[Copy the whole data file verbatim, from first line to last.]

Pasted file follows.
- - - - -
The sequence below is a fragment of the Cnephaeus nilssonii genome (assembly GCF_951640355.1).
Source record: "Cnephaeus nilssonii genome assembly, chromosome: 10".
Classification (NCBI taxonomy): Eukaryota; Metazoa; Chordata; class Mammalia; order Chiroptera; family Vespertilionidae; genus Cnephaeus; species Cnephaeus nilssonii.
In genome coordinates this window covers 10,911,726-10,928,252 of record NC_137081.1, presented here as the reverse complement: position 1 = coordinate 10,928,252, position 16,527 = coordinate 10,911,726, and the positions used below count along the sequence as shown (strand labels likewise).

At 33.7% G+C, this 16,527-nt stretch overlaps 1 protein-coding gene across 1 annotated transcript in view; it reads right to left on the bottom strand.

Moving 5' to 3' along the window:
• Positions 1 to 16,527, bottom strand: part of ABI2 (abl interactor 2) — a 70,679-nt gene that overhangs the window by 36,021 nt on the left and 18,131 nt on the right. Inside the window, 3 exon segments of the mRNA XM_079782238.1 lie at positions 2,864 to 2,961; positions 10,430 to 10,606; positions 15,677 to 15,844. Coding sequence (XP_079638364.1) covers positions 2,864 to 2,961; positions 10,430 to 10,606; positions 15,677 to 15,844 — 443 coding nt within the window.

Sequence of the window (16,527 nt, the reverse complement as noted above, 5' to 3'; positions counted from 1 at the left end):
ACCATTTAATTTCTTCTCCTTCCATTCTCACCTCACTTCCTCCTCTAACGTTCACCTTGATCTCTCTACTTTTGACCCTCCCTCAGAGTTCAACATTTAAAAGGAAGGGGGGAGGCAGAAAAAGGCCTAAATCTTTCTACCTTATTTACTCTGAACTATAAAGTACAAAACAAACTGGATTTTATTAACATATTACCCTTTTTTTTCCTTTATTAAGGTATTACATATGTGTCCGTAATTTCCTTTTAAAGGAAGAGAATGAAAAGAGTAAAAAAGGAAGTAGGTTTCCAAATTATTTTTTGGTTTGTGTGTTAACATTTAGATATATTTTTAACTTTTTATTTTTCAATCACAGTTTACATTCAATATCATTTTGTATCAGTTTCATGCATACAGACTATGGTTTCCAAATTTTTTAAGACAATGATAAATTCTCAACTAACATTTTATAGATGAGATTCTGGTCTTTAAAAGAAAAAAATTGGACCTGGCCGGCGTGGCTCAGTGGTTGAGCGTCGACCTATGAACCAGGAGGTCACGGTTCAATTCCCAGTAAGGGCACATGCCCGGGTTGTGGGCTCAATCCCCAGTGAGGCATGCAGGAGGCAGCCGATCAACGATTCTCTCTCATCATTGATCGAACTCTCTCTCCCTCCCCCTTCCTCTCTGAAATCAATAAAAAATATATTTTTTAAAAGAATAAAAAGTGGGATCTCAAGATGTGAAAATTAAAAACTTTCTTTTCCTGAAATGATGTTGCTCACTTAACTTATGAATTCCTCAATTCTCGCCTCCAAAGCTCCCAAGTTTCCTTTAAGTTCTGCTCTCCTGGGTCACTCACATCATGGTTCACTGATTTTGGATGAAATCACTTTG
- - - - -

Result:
The sequence below is a fragment of the Cnephaeus nilssonii genome (assembly GCF_951640355.1).
Source record: "Cnephaeus nilssonii genome assembly, chromosome: 10".
Classification (NCBI taxonomy): Eukaryota; Metazoa; Chordata; class Mammalia; order Chiroptera; family Vespertilionidae; genus Cnephaeus; species Cnephaeus nilssonii.
In genome coordinates this window covers 10,911,726-10,928,252 of record NC_137081.1, presented here as the reverse complement: position 1 = coordinate 10,928,252, position 16,527 = coordinate 10,911,726, and the positions used below count along the sequence as shown (strand labels likewise).

At 33.7% G+C, this 16,527-nt stretch overlaps 1 protein-coding gene across 1 annotated transcript in view; it reads right to left on the bottom strand.

Moving 5' to 3' along the window:
• Positions 1 to 16,527, bottom strand: part of ABI2 (abl interactor 2) — a 70,679-nt gene that overhangs the window by 36,021 nt on the left and 18,131 nt on the right. Inside the window, 3 exon segments of the mRNA XM_079782238.1 lie at positions 2,864 to 2,961; positions 10,430 to 10,606; positions 15,677 to 15,844. Coding sequence (XP_079638364.1) covers positions 2,864 to 2,961; positions 10,430 to 10,606; positions 15,677 to 15,844 — 443 coding nt within the window.

Sequence of the window (16,527 nt, the reverse complement as noted above, 5' to 3'; positions counted from 1 at the left end):
ACCATTTAATTTCTTCTCCTTCCATTCTCACCTCACTTCCTCCTCTAACGTTCACCTTGATCTCTCTACTTTTGACCCTCCCTCAGAGTTCAACATTTAAAAGGAAGGGGGGAGGCAGAAAAAGGCCTAAATCTTTCTACCTTATTTACTCTGAACTATAAAGTACAAAACAAACTGGATTTTATTAACATATTACCCTTTTTTTTCCTTTATTAAGGTATTACATATGTGTCCGTAATTTCCTTTTAAAGGAAGAGAATGAAAAGAGTAAAAAAGGAAGTAGGTTTCCAAATTATTTTTTGGTTTGTGTGTTAACATTTAGATATATTTTTAACTTTTTATTTTTCAATCACAGTTTACATTCAATATCATTTTGTATCAGTTTCATGCATACAGACTATGGTTTCCAAATTTTTTAAGACAATGATAAATTCTCAACTAACATTTTATAGATGAGATTCTGGTCTTTAAAAGAAAAAAATTGGACCTGGCCGGCGTGGCTCAGTGGTTGAGCGTCGACCTATGAACCAGGAGGTCACGGTTCAATTCCCAGTAAGGGCACATGCCCGGGTTGTGGGCTCAATCCCCAGTGAGGCATGCAGGAGGCAGCCGATCAACGATTCTCTCTCATCATTGATCGAACTCTCTCTCCCTCCCCCTTCCTCTCTGAAATCAATAAAAAATATATTTTTTAAAAGAATAAAAAGTGGGATCTCAAGATGTGAAAATTAAAAACTTTCTTTTCCTGAAATGATGTTGCTCACTTAACTTATGAATTCCTCAATTCTCGCCTCCAAAGCTCCCAAGTTTCCTTTAAGTTCTGCTCTCCTGGGTCACTCACATCATGGTTCACTGATTTTGGATGAAATCACTTTG